The face of dedication: 35 years and counting
Jean McEachern’s contribution to St. Peter’s Hospital (SPH) is hard to quantify.
She has been volunteering there for 35-years, more than a third of her life. She visits twice each week. She has given over 19,000 hours of her time.
By the numbers, her dedication is obvious. But these figures don’t do justice to the incredible impact she has had on the hospital’s patients and staff.
“It is nearly impossible to measure the impact of Jean’s visits with patients,” says Joan Annibale, coordinator for Volunteer Resources at St. Peter’s Hospital. “Just imagine the compassion she has shown to so many over the years.”
McEachern recently received her 35-year pin in recognition of the three and a half decades she has contributed to Hamilton Health Sciences. She has spent most of those years volunteering in the Palliative Care Program, which she has been part of since it began.
Like all staff in the program, clinical manager, Carol McKenna, can’t imagine it without her. “Jean long pre-dated my arrival and she is an enormously well respected member of the team,” McKenna says.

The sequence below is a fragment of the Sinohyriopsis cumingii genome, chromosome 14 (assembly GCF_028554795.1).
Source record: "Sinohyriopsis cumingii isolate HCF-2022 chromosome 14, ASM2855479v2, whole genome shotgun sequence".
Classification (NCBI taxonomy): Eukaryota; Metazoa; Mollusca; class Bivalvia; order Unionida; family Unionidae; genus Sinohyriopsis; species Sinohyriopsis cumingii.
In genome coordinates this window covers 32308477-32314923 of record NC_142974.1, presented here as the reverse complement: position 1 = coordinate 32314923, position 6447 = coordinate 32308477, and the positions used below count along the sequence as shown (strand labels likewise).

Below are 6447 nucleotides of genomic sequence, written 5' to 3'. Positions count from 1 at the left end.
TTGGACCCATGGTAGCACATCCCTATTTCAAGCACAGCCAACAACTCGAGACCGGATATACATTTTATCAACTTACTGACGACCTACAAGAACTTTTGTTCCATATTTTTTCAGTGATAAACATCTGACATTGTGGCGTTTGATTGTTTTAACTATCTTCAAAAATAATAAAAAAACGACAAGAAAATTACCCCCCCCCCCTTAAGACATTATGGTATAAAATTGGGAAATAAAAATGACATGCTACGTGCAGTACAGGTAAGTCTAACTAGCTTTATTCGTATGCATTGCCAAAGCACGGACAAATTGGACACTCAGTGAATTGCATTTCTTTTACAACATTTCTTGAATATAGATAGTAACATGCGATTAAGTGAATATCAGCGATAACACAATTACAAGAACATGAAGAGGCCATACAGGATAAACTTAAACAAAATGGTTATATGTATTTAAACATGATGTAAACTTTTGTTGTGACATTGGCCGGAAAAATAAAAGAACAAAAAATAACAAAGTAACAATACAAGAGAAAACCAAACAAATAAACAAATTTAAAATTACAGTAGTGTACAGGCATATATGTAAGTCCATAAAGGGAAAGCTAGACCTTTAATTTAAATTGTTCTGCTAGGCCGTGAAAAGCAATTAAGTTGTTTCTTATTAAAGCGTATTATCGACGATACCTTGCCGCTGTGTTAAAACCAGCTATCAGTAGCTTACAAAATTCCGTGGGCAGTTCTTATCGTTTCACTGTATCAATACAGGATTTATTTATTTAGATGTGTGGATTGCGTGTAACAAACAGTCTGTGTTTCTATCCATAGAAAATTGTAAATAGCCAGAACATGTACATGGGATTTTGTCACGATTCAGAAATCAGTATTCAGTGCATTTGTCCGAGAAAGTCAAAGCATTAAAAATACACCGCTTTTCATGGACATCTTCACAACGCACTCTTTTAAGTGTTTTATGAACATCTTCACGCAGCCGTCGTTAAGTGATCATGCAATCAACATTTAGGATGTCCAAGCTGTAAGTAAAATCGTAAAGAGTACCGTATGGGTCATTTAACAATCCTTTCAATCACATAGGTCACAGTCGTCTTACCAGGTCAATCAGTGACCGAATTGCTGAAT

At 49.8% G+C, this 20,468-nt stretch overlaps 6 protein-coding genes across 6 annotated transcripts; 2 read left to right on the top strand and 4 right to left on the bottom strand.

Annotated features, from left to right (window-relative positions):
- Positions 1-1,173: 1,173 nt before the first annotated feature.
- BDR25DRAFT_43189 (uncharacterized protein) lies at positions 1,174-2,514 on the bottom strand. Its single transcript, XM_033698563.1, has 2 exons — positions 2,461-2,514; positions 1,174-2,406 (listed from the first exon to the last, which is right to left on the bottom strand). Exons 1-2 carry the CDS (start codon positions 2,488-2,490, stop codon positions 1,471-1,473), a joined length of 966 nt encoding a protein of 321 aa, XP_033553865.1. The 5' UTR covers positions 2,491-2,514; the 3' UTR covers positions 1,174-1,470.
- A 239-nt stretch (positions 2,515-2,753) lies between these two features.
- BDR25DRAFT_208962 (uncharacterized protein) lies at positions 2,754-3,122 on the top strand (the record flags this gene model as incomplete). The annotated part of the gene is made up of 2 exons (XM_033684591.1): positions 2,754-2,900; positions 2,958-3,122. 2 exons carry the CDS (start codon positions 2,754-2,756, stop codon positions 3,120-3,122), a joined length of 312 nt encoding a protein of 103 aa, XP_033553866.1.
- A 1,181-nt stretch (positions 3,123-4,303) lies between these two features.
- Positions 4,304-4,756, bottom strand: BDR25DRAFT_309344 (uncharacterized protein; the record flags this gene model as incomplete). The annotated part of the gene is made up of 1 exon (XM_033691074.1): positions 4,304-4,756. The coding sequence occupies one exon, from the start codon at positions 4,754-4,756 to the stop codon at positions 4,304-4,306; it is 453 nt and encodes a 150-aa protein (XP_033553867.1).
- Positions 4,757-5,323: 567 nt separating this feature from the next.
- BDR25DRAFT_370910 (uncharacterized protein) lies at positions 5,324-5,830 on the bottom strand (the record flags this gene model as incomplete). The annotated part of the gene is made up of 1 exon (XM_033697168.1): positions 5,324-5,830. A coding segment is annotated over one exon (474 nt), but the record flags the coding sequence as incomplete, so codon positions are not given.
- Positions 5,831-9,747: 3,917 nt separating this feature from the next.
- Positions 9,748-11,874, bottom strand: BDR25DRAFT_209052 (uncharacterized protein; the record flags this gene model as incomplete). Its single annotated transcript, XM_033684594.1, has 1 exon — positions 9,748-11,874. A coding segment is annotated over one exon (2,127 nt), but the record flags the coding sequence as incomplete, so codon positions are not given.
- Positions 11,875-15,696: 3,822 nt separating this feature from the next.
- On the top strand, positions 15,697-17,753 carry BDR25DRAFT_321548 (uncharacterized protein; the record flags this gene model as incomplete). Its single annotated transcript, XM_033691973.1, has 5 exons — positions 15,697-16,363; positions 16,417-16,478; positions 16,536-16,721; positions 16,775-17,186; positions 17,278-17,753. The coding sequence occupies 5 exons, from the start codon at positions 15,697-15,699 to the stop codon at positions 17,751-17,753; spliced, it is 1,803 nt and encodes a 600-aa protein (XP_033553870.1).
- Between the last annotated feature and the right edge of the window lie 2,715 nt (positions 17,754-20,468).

As a palliative care volunteer, McEachern has often sat at the bedsides of patients during their final moments of life. “She is a very special person,” says McKenna. “She has an intuitive sense of how to be with our patients and families during very stressful times. She easily builds rapport with them and helps them focus on the here and now and enjoying themselves in the moment.”
McEachern sees her time with these patients as way to comfort them. “I wouldn’t want to be alone,” she says. “The hospital is so busy. Nurses don’t have a lot of time to spend with patients and families are so scattered around these days. I feel really useful.” She also appreciates the purpose and companionship her volunteering brings, since her own family is far away.
Over the years, she has become a staple at many popular hospital events. She’s been a clown at a Hallowe’en party, Mrs. Claus at SPH’s annual Festival of Lights Celebration. A favourite of hers is the annual Urban Fishing Derby where she helps patients cast a line in the local community pool. She cherishes the moments she spends with patients when they’re doing the simple things they love. “The social part, the dinners. Doing all the different activities has really been a lot of fun.”
35-years in, McEachern has no plans to slow down. And staff at in the Palliative Care Program are grateful to hear it.